Wednesday, June 19, 2013 8:24 AM
The late Theodor "Seuss" Geisel and his wife, Helen Palmer.
Published on: Wednesday, March 04, 2009
By Theresa Dudley
A person’s a person, no matter how small,” Theodor Seuss Geisel, a.k.a. Dr. Seuss, would say. “Children want the same things we want. To laugh, to be challenged, to be entertained and delighted.”
Brilliant, playful, and always respectful of children, Dr. Seuss charmed his way into the consciousness of four generations of youngsters and parents. In the process, he helped millions of kids learn to read.
Dr. Seuss was born Theodor Geisel in Springfield, Massachusetts, on March 2, 1904. After graduating from Dartmouth College in 1925, he went to Oxford University, intending to acquire a doctorate in literature. At Oxford, Geisel met Helen Palmer, whom he wed in 1927.
Upon his return to America later that year, Geisel published cartoons and humorous articles for Judge, the leading humor magazine in America at that time. His cartoons also appeared in major magazines such as Life, Vanity Fair, and Liberty. Geisel gained national exposure when he won an advertising contract for an insecticide called Flit. He coined the phrase, “Quick, Henry, the Flit!” which became a popular expression.
Geisel published his first children’s book, And to Think That I Saw It on Mulberry Street, in 1937, after 27 publishers rejected it.
Winner of the Pulitzer Prize in 1984, an Academy Award, three Emmy Awards, three Grammy Awards, and three Caldecott Honors, Geisel wrote and illustrated 44 books.
While Theodor Geisel died on September 24, 1991, Dr. Seuss lives on, inspiring generations of children of all ages to explore the joys of reading.
Dr. Seuss National
Memorial Sculpture Garden
The Dr. Seuss National Memorial Sculpture Garden is now open at the Springfield Museums in Springfield, Massachusetts, the city where Theodor Seuss Geisel was born and which appears to have inspired much of his work.
Sculptor Lark Grey Dimond-Cates, who is also Geisel's step-daughter, created the endearing bronze sculptures of Dr. Seuss and his most beloved characters for the Springfield Library & Museums Association, located in the heart of this city which is on the Connecticut River in Western Massachusetts.
Clustered together at the corner of the Quadrangle green near the Springfield Library are three large sculptural groupings:
Horton Court: A 14-foot Horton the Elephant stepping out of an open book, accompanied by Thing One, Thing Two, Sam-I-Am, Sally and her brother, and Thidwick the Big-Hearted Moose.
The Storyteller: A Seussian storytelling chair, backed by a 10-foot-tall book with the text of Oh, the Places You'll Go! with Gertrude McFuzz perched on top and the Grinch and his dog, Max, peeking around the side.
At the far corner of the Quadrangle is the Lorax, which stands on a stump in front of the Springfield Science Museum with his warning "Unless...," underscoring that museum's environmental education mission.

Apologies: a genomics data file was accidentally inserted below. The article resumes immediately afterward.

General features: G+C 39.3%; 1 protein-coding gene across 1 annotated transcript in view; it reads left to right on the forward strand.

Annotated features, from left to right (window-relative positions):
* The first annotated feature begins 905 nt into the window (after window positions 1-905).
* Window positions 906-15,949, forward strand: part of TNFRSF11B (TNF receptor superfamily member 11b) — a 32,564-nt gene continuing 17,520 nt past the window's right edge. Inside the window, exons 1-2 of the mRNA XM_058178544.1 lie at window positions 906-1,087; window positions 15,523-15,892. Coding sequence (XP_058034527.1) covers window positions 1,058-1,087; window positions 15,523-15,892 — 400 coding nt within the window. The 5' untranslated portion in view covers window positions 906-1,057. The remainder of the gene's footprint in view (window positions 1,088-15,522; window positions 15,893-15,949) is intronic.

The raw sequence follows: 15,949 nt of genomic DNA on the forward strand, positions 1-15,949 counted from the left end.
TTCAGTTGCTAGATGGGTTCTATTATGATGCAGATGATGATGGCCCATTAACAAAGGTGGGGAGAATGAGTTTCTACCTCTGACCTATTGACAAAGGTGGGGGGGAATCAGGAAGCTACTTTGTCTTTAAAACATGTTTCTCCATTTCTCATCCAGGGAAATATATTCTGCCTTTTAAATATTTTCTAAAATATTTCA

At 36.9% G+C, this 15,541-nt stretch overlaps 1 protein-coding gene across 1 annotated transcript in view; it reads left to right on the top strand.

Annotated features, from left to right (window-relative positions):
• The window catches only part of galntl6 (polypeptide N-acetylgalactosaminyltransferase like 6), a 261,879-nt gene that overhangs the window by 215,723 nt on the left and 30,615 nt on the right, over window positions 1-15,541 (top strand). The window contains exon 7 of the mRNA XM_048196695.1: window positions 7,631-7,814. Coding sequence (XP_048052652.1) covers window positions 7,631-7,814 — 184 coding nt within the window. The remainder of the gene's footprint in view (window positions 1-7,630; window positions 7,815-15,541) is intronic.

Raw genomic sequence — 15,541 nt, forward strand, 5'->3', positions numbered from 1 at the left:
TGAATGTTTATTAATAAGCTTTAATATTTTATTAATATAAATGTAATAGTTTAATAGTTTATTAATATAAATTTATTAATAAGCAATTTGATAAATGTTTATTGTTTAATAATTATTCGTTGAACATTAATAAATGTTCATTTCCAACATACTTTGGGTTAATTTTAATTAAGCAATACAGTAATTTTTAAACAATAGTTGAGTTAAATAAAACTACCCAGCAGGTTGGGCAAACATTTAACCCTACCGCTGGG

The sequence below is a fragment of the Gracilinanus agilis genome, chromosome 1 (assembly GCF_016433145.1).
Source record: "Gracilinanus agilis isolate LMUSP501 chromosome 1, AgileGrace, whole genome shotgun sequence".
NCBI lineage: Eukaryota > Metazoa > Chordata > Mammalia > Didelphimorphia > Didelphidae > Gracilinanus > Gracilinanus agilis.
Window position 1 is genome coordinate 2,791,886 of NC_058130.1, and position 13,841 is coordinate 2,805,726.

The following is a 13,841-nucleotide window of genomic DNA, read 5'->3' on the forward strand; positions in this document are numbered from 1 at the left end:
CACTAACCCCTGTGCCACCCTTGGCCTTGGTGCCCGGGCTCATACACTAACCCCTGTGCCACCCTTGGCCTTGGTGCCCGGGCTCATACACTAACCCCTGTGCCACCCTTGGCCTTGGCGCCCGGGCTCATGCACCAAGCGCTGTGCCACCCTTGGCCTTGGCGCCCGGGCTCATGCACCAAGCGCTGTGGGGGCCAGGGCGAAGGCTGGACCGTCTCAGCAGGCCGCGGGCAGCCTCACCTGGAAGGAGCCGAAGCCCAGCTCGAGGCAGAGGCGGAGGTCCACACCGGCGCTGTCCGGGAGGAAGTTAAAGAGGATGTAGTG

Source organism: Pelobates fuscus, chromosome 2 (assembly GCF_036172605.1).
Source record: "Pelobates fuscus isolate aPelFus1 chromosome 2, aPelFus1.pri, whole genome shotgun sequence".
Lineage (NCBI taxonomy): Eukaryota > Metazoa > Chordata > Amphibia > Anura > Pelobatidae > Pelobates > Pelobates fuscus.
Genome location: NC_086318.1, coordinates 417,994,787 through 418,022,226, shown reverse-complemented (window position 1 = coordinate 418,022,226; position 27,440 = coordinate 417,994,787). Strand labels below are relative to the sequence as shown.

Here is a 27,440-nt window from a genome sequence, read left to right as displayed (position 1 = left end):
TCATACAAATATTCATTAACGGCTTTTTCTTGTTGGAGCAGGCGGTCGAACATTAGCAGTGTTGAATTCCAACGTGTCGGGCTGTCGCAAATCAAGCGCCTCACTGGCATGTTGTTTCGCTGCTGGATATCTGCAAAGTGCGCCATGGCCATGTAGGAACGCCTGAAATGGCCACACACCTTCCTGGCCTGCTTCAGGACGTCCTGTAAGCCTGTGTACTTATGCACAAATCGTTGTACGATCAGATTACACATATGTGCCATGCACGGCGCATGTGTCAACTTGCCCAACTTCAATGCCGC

Next to the Museum of Fine Arts is the Seussian Yertle Garden with a 10-turtle-tall tower from Yertle the Turtle, surrounded by winding granite pathways and imaginative landscaping.
The sculptures not only tell the story of the famous author-illustrator by incorporating both his words and his characters, but also provide a setting for contemporary storytellers.
Horton Court, showing Horton the Elephant, Thing One andThing Two.
"By creating the memorial, we hope to spark imagination and creativity in a new generation," said Joseph Carvalho, president of the Springfield Museums Association. "Dr. Seuss drew much of his inspiration from his own neighborhood in Springfield. It's all still here, just waiting for creative minds to discover it."
Theodor Seuss Geisel was born on Howard Street in Springfield in 1904 and grew up on Fairfield Street in the city's Forest Park neighborhood. His father was a parks commissioner and was in charge of the Forest ParkZoo, a regular playground for young Theodor Geisel. Springfield imagery can be seen throughout his work in the names of streets, the drawings of buildings, the names of his characters, and numerous other references.
The project was first envisioned when Theodor Geisel visited his hometown in 1986, lured by cards from 600 school children who had participated in "Seussamania," a five-month-long celebration of his work produced by the Springfield Library and the Springfield School Volunteers. During that visit, Springfield Library & Museums Association officials broached the idea of creating a local monument in his honor. Following Geisel's death in 1991, his wife, Audrey, authorized the Association to create the national memorial, and has been a major supporter throughout the project.
As Geisel's stepdaughter, the artist Dimond-Cates watched first hand as many of Dr. Seuss's characters came to life at his drawing board at his studio in La Jolla, California.
Thidwick the Big-Hearted Moose with statues of Dr. Seuss and the Cat in the Hat, and The Storyteller in the background.
The setting for the memorial was developed by the landscape architectural firm of Stephen Stimson Associates of Falmouth, Massachusetts. The Lorax and Yertle the Turtle were cast at Valley Bronze in Joseph, Oregon; Horton Court, The Storyteller, and Dr. Seuss and the Cat in the Hat were cast at ART Research Enterprises in Lancaster, Pennsylvania.
The $6.2 million project was funded through a variety of public and private sources, led by a generous gift from Mrs. Geisel. A federal HUD grant helped fund infrastructure and accessibility improvements for the park.
The Springfield Museums Association is a private, nonprofit organization which includes the George Walter Vincent Smith Art Museum, the Springfield Science Museum, the Connecticut Valley Historical Museum and the Museum of Fine Arts, all grouped around a central Quadrangle.